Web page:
Saratoga Springs

No decision yet for Code Blue shelter

City Planning Board delays vote on whether to grant Shelters of Saratoga a special use permit
Residents stand outside of the Code Blue Saratoga Shelter in Saratoga Springs at 62 Henry Street, Jan. 8, 2018.
Residents stand outside of the Code Blue Saratoga Shelter in Saratoga Springs at 62 Henry Street, Jan. 8, 2018.

SARATOGA SPRINGS — The city Planning Board once again delayed voting on granting Shelters of Saratoga’s proposed Code Blue shelter a special use permit at its Thursday meeting. 

The board first postponed the public hearing at its March 15 meeting and announced that it would be held on April 5. 

On Thursday, after hearing three other projects, at nearly 9 p.m. the board announced to the standing-room-only crowd that it would not vote on the proposed shelter.

The non-profit organization is looking to build the proposed Code Blue shelter next to its Walworth Street headquarters. 

The Code Blue shelter serves as a walk-in, emergency homeless shelter when temperatures in the city dip below 32 degrees, in accordance with state law. 

It is located at Soul Saving Station Church on Henry Street in downtown Saratoga Springs and serves residents of Saratoga, Washington and Warren counties.

Matthew Dickson, a Franklin Street resident who is one of the 22 neighbors who are involved in litigation against the project, spoke at Thursday’s meeting.

Dickson said he’s concerned that the proposed shelter would have a detrimental effect on the neighborhood.

“I have no reservations about what they’re trying to accomplish and I support it fully,” he said. “I’m questioning the location and appropriateness.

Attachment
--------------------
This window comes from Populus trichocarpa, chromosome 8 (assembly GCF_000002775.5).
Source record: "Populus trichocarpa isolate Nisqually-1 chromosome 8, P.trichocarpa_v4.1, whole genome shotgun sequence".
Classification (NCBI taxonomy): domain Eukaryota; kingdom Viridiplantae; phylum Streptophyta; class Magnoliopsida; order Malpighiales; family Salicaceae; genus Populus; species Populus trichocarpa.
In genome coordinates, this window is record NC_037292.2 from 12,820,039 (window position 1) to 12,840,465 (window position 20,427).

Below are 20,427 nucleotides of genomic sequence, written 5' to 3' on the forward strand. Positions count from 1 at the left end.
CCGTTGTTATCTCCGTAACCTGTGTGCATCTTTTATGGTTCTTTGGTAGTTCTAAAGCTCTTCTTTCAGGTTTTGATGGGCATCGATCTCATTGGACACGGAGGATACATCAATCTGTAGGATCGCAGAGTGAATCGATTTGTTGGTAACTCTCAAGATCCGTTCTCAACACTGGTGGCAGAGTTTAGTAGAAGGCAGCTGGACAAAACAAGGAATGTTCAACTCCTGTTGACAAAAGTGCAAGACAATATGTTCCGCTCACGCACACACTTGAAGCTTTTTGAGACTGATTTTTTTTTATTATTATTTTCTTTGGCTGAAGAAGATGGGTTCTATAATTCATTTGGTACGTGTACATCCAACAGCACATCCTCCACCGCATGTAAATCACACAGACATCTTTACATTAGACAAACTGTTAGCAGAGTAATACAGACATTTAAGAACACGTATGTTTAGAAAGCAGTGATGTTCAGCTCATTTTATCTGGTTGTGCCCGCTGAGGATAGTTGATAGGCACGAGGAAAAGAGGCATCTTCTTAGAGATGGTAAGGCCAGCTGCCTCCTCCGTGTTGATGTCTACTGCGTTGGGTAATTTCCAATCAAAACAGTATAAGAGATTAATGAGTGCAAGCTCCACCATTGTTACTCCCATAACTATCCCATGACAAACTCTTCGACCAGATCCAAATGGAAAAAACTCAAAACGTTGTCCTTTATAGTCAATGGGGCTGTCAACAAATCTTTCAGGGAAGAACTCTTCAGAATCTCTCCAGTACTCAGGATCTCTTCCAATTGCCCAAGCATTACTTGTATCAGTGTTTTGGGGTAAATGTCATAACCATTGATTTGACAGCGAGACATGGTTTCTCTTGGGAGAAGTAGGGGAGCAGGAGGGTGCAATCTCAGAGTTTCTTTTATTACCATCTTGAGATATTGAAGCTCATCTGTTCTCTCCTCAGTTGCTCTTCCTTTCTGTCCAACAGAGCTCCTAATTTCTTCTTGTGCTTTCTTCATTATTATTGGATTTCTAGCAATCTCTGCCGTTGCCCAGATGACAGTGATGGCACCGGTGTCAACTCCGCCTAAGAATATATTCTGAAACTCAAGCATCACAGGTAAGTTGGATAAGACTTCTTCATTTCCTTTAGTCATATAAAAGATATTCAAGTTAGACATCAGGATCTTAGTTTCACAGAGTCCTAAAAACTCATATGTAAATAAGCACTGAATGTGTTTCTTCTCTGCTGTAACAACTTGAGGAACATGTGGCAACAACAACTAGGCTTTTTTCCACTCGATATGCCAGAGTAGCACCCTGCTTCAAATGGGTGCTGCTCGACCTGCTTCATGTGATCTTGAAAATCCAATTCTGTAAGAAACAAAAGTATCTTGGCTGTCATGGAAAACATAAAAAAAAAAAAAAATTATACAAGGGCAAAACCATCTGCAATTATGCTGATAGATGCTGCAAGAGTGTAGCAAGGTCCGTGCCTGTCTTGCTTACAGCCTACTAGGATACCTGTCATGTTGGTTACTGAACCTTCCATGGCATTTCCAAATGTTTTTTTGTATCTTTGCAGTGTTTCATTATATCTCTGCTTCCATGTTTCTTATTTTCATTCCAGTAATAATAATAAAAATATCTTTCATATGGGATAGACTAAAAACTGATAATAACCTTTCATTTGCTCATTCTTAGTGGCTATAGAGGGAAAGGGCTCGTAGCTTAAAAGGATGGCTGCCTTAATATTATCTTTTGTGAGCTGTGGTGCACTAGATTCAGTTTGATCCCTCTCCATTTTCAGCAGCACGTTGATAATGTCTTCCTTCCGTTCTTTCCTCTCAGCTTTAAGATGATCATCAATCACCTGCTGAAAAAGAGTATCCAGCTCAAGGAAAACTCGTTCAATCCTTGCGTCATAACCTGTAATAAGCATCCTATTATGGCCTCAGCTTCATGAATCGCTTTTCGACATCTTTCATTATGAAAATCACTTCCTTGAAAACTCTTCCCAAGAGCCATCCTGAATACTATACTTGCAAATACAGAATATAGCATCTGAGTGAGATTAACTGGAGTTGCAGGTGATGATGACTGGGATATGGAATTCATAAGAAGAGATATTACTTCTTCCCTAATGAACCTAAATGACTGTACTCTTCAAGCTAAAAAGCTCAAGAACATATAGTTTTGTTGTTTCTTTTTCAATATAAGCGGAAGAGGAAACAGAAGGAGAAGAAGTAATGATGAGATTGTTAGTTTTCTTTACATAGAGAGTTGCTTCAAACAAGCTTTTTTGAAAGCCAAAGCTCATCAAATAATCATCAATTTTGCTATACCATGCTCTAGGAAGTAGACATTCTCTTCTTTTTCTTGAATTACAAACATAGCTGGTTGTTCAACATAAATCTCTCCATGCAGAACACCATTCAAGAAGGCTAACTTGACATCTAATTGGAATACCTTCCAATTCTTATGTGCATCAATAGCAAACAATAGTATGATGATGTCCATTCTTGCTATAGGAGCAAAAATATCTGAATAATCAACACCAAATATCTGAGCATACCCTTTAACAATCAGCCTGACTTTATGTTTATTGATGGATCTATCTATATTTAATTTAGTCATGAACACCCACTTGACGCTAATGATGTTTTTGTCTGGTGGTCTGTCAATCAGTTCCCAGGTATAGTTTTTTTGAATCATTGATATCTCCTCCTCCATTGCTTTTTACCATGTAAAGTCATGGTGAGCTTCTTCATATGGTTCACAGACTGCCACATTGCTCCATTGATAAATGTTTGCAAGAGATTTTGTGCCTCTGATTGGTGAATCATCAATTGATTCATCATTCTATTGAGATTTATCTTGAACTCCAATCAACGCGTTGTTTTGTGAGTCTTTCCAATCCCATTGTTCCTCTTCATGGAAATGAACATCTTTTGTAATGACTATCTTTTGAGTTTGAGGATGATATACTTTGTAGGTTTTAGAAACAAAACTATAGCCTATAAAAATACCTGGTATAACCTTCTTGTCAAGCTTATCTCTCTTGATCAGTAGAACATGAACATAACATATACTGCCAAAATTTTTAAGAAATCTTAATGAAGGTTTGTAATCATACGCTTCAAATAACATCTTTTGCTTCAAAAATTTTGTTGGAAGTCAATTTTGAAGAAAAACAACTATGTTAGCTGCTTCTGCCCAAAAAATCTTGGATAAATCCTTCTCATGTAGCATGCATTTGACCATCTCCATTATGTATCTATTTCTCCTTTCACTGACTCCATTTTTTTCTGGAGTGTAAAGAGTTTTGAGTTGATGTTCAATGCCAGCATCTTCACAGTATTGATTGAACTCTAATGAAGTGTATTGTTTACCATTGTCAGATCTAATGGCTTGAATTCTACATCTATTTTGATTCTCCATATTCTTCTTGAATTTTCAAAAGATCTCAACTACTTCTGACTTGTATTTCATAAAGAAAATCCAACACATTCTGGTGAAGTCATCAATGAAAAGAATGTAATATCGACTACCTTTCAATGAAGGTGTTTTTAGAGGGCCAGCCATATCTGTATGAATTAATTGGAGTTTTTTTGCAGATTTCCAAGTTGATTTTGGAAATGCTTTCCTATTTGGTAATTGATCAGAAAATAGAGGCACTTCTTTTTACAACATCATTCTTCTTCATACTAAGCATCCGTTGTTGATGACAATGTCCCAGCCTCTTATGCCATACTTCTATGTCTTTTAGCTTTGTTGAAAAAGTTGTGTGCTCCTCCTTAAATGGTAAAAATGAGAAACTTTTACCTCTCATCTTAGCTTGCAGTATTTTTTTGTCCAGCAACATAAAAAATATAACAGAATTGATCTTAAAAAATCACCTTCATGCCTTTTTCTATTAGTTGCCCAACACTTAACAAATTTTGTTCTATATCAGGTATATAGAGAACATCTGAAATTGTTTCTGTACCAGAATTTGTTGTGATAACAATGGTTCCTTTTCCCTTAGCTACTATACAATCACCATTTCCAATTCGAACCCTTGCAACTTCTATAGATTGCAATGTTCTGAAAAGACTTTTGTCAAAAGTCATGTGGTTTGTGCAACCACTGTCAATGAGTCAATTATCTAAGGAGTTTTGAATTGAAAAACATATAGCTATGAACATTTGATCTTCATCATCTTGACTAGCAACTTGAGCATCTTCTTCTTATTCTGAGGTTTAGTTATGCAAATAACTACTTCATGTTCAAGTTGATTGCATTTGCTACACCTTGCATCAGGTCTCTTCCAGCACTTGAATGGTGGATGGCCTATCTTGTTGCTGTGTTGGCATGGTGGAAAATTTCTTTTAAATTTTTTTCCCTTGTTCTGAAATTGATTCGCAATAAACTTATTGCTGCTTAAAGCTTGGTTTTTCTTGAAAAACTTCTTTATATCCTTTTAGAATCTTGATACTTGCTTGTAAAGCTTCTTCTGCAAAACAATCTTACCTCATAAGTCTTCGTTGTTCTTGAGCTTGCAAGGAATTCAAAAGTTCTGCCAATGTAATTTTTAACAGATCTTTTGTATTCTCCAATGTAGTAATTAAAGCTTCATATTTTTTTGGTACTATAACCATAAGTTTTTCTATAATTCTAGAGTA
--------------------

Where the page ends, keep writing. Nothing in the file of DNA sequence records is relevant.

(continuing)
“People from all over the county with psychiatric and substance abuse issues will be in a building smack dab in the middle of a residential neighborhood and that seems to be a mistake.”

Gayle LaSalle, a Saratoga Springs resident, said while she understands certain arguments on both sides, helping people in the community is crucial.

“They’re our neighbors; they live here,” she said. “Having it connected to the Shelters of Saratoga building is imperative.”

LaSalle, who has spent nearly 25 years helping those battling addictions, said the first step to helping someone facing homelessness is to give them shelter. 

“Many of the people in the Code Blue shelter go on to live healthy lives and get their own apartments,” she said. “It’s not about giving them a hand out. It’s about giving them a hands up.”

The shelter was supposed to open in December, but legal action by neighbors stalled the project. 

In July, the neighbors filed a lawsuit to challenge the Planning Board’s previous approval of the project and the Zoning Board’s June dismissal of the group’s appeal. 

Shelters of Saratoga cleared the city’s Zoning Board of Appeals in January.  The board unanimously voted that the organization’s proposed Code Blue shelter qualifies as a neighborhood rooming house, meaning the shelter can be built on Walworth Street.

Ed and Lisa Mitzen, who own Fingerpaint Marketing on Broadway, have agreed to fund the new shelter, and Sonny Bonacio of Bonacio Construction Inc. has promised to build it while forgoing any profits.

Categories: -News-, Schenectady County

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